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Future of Property Q1 2024

Mid-career crisis: childcare unaffordability contributes to skills drain

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Chithra Marsh

Director, Buttress Architects

Empower women at mid-career by recognising the impact of childcare on workforce diversity and how a flexible work environment can transform industries.


A skills pipeline gap between early career and senior roles impedes career development for many skilled, educated women. The main drain happens at mid-career, as women struggle to balance their chosen careers with other responsibilities. This phenomenon hinders senior-level contributions and impacts business diversity.

Supporting women at mid-career

This isn’t just about women reaching senior roles either. For many, it is simply about wanting to do a good, professional job, balanced with the daily juggle of children, family, caring for others and having a life. We know that a clear career path, training and mentoring are important. Retention of women is dependent on properly rewarding them throughout their careers. An honest, trusting, flexible work environment will reap dividends for both parties in terms of loyalty, staff retention and the bottom line. 

The main drain happens at mid-career, as women struggle to balance their chosen careers with other responsibilities.

Childcare and the skills drain

While employers delivering a supportive work environment deserve praise, the looming issue of inadequate and expensive childcare remains a significant threat to business. It further exacerbates the skills shortage across all sectors and levels.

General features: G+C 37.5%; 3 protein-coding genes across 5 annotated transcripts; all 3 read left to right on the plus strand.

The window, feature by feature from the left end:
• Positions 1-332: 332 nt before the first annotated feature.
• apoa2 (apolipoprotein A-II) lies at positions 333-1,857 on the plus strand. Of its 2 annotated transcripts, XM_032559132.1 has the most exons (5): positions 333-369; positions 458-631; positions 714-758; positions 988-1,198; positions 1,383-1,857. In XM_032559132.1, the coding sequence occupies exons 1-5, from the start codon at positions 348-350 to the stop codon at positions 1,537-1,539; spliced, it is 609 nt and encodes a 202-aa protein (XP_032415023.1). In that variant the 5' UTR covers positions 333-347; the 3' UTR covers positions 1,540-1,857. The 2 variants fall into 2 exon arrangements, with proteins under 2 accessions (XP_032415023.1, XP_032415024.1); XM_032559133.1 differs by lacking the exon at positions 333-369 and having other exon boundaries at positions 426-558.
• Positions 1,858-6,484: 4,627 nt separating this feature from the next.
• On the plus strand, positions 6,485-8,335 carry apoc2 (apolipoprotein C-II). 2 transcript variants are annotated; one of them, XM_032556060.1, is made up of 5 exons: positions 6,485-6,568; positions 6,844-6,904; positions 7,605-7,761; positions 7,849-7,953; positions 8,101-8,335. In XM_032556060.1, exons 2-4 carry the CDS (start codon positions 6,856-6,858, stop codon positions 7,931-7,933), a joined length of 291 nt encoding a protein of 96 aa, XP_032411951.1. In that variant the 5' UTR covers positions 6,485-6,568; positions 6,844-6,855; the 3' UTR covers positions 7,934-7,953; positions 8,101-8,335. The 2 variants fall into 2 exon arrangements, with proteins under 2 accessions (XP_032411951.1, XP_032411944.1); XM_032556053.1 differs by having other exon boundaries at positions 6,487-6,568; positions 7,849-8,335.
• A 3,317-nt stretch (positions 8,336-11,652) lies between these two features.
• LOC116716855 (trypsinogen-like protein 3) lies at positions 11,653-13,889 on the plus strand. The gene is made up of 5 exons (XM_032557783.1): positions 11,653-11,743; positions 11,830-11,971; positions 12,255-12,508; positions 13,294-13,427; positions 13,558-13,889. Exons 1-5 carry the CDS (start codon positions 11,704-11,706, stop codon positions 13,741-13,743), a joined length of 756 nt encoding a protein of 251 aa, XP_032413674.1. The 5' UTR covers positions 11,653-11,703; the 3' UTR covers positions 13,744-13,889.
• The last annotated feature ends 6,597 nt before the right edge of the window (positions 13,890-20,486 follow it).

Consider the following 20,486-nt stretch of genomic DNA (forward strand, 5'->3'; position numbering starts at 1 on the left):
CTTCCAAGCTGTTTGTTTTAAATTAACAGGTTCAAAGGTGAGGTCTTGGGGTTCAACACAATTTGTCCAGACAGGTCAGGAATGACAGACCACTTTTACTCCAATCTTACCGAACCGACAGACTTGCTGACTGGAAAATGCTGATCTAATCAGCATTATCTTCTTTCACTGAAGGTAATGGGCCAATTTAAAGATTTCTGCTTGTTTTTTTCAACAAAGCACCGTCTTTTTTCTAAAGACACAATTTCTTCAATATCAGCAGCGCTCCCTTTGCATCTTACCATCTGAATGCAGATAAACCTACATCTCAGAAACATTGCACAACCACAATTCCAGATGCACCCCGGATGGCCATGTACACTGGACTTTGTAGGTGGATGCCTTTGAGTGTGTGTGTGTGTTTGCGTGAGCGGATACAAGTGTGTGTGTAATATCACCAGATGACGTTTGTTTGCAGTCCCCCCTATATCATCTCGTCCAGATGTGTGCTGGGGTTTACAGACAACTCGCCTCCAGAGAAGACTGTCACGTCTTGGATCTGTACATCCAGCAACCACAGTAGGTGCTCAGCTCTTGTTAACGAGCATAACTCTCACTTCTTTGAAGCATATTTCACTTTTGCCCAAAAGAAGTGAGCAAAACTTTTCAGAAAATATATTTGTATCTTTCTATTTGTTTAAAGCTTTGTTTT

Many parents are faced with difficult decisions: can both parents afford to work, can they afford not to work? How can they realistically return to work if childcare simply isn’t attainable? For many women, this is yet another barrier to progression. It prevents them from staying in a role or forces them to give it up — taking their skills, knowledge and professional acumen with them. 

Hampering an inclusive workforce

Recent research by Coram, Randstad and Pinsent Masons with Working Families all reflect these issues and arrive at the same conclusion. The high cost of childcare, coupled with inflexible work arrangements, is not only hampering career progression but — even worse — preventing some people from returning to work entirely. It is a blow to productivity, a blow to the bottom line and detrimental to an inclusive workforce.

Moreover, it is probably no surprise that the majority of people affected are women. If we are to tackle the mid-career drain, see more women in senior roles and have more industry role models for the next generation, resolving the childcare issue is front and centre.

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